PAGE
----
Guilty plea in case of slain teen buried in desert

Almost six years to the day he was arrested, Gabriel Yates pleaded guilty Friday in the slaying of a 17-year-old girl whose naked and mutilated body was found in a shallow grave in the desert outside Las Vegas in 2008.

After ongoing conflicting statements about how Nichole Yegge died, Yates told District Judge David Barker that he strangled the teen in a “rear naked choke-hold.”

Yates and then 21-year-old Anne Osburn were arrested Aug. 2, 2008, after detectives found Yegge’s body under a pile of rocks along a fence outside the Snow Mountain Golf Course.

Yates, now 37, “wanted closure for everyone — himself, the victim’s family,” his attorney, Robert Langford, said Friday.

Yates pleaded guilty to first-degree murder and prosecutors dropped five other charges against him. He faces 20 to 50 years in prison at his sentencing scheduled for October.

Yates, who has been in custody since his 2008 arrest, would be eligible for parole in 14 years, his attorney said.

Before the plea, Yates had been facing the death penalty in a trial slated to start next week.

Prosecutors had expected Yates to blame the murder on Osburn, now 27, according to Chief Deputy District Attorney Giancarlo Pesci.

The case lingered in the Clark County court system as Yates fired attorney after attorney.

“We thought that when a jury was finally coming, he might change his opinion,” Pesci said.

Osburn is awaiting a trial slated for later this month.

Special Public Defender David Schieck, who represents Osburn, declined to comment on how Yates’ plea would affect his client’s case.

Las Vegas authorities have said the couple pimped out Yegge, a runaway teen.

The case hinged on testimony from Michelle Wilbourn, a former friend of Yates.

In late July 2008, she called from Alabama looking for Yates, when Osburn told her “they were in trouble, and they needed help,” according to court records.

Yates and Yegge had gone to California overnight while Osburn was in the hospital giving birth to Yates’ child.

A few days later, Osburn returned home to their apartment in the 4600 block of Koval Lane, while the baby remained at the hospital, and told Yegge she needed to leave.

“That’s fine,” Yegge told her. “You can kick me out. I’m gonna call and report you guys for pimping me out on Craigslist.”

Osburn initially told Wilbourn she “lost it because she didn’t want to lose her family,” according to Wilbourn’s 2011 testimony.

Osburn said she grabbed Yegge at the door, choked her and slammed her head on the floor.

“The next thing she knew, she wasn’t breathing,” Wilbourn testified.

After Yegge died, Yates wanted to conceal her identity.

He dragged her body into a bathtub and yanked her teeth out with pliers, then he sliced the tattoos off her skin.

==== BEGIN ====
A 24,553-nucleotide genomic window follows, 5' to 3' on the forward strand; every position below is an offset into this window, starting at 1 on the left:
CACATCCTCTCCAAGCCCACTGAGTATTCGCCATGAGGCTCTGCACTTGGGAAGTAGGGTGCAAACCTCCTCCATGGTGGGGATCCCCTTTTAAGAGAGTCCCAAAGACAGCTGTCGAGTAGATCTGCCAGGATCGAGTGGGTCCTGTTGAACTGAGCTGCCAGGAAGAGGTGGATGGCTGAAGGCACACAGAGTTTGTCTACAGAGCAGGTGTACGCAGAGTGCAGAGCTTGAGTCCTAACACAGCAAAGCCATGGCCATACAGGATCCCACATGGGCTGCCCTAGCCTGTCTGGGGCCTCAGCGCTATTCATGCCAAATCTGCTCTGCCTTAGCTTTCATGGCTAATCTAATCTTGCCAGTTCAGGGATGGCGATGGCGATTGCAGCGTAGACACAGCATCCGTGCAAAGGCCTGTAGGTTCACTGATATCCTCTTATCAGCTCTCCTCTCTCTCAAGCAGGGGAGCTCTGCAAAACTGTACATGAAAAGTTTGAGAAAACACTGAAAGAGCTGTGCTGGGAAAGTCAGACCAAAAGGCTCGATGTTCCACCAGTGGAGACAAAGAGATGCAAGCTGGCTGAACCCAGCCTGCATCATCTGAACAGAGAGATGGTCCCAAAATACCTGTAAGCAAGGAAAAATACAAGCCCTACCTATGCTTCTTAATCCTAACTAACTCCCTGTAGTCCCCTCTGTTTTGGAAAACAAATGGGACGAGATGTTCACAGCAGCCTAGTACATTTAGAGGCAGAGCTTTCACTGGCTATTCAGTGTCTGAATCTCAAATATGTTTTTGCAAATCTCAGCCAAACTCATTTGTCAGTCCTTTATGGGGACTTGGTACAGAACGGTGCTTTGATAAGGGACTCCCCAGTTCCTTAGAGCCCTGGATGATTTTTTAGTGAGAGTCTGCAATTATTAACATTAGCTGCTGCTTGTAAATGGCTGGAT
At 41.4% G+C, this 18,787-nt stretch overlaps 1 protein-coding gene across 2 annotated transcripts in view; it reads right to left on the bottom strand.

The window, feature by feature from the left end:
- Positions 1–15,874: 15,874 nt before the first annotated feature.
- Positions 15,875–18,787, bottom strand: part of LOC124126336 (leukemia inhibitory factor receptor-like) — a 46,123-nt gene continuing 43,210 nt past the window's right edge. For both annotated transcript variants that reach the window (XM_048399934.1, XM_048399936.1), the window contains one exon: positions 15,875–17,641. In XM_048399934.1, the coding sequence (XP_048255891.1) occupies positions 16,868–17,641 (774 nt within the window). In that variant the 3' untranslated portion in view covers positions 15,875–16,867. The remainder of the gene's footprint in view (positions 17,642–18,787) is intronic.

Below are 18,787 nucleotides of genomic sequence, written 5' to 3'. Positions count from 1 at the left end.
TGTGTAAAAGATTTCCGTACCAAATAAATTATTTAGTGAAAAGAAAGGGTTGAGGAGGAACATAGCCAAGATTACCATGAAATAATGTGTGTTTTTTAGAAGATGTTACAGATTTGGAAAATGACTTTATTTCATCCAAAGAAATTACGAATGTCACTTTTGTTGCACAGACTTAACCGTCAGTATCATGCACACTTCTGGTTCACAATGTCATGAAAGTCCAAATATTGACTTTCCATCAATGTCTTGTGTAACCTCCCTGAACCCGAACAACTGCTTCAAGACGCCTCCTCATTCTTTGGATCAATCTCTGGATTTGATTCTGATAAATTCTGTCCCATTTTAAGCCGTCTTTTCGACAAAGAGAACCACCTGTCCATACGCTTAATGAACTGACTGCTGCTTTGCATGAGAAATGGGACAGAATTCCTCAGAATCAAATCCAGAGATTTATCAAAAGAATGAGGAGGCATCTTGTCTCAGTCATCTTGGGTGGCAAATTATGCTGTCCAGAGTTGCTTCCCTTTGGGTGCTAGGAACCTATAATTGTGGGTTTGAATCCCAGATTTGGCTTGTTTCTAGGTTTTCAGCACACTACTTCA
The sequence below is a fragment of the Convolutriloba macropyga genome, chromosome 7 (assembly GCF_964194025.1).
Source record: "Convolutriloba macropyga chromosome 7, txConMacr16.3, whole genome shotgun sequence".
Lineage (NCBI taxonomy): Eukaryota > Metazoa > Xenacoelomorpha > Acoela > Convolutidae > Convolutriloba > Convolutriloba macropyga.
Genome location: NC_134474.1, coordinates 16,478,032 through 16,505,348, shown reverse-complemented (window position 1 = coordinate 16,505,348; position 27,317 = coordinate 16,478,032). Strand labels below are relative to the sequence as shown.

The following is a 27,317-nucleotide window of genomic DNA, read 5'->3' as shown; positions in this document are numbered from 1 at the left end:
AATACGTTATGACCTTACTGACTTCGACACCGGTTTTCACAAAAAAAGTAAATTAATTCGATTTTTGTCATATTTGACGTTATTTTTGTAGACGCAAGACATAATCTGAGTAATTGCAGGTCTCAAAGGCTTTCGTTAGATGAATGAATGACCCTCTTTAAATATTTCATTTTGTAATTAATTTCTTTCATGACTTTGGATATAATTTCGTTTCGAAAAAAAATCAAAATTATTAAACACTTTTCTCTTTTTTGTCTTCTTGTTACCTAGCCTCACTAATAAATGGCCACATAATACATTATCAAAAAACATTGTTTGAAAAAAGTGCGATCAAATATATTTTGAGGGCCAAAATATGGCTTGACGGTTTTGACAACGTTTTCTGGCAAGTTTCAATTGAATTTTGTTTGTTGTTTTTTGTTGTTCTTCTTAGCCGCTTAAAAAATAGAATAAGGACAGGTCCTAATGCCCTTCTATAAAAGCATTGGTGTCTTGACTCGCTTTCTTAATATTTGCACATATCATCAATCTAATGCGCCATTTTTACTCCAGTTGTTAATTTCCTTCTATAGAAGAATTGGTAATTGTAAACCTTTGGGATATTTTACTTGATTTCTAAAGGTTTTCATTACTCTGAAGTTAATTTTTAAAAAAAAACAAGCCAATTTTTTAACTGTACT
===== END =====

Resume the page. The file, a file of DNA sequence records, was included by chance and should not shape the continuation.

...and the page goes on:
Yates trusted Wilbourn, and they need ed some money and her help to run away with the baby. At first, they thought they would escape to Canada.

Later, they decided on Texas, where Osburn’s parents lived.

After she heard the story, Wilbourn immediately contacted authorities, who brought her to Nevada with her boyfriend.

While wearing a wire, Wilbourn told Yates and Osburn that she and her boyfriend would help them flee the state. But her boyfriend wanted to make sure no one could find the body.

In reality, it was all a ruse to get him to show police where Yegge was buried.

Investigators followed Yates to the area near a shallow grave just north of the U.S. Highway 95 turnoff to Kyle Canyon Road.

As police watched, Yates lingered for a few moments, then drove away in a black BMW with Texas tags that read “GO2GUY.”

“But for (Wilbourn’s) call, this would have never come to light,” Pesci said. “I don’t know if they would have ever come across the body.”

It wasn’t the first time Yates was potentially facing a murder charge.

In August 1995, authorities from a small beach town in Florida arrested him in connection with the beating and drowning of a 13-year-old boy two years before, according to press reports.

He was acquitted by a jury.

“There’s a certain degree of self confidence he had for years because he was able to get away with one before,” Pesci said. “But that kind of changed.”

Wilbourn testified in 2011 that Yates didn’t think he could beat two murder charges. Authorities believe that Osburn made up the story about strangling and beating Yegge in order to protect herself from Yates. She would tell Wilbourn “I did it, I did it.”

But in one conversation, the story changed.

They were at Walmart, pulling the baby out of the car seat.

“Then she slipped up at one point and said that he hit her,” Wilbourn testified. “And I think that was one of the parts where some of it went out.”

After they recovered the body, police found Yates at the Texas Station Casino.

Police ultimately identified Yegge through her fingerprints.

“He had at one point told me,” Wilbourn said, “that he threw the teeth and the tattoos in a lake.”

Contact reporter David Ferrara at 702-380-1039 or dferrara@reviewjournal.com. Find him on Twitter: @randompoker.